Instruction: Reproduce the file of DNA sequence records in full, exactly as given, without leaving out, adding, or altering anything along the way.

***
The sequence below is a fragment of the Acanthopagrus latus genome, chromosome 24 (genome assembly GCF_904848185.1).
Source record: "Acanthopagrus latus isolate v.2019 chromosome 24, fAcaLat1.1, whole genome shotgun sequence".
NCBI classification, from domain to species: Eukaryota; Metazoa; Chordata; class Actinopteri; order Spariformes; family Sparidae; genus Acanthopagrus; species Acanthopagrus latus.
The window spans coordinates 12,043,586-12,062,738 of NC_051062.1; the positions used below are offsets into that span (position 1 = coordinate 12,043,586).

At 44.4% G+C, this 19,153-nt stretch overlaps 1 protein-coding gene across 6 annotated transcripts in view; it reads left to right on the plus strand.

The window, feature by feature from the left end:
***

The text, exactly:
The sequence below is a fragment of the Acanthopagrus latus genome, chromosome 24 (genome assembly GCF_904848185.1).
Source record: "Acanthopagrus latus isolate v.2019 chromosome 24, fAcaLat1.1, whole genome shotgun sequence".
NCBI classification, from domain to species: Eukaryota; Metazoa; Chordata; class Actinopteri; order Spariformes; family Sparidae; genus Acanthopagrus; species Acanthopagrus latus.
The window spans coordinates 12,043,586-12,062,738 of NC_051062.1; the positions used below are offsets into that span (position 1 = coordinate 12,043,586).

At 44.4% G+C, this 19,153-nt stretch overlaps 1 protein-coding gene across 6 annotated transcripts in view; it reads left to right on the plus strand.

The window, feature by feature from the left end: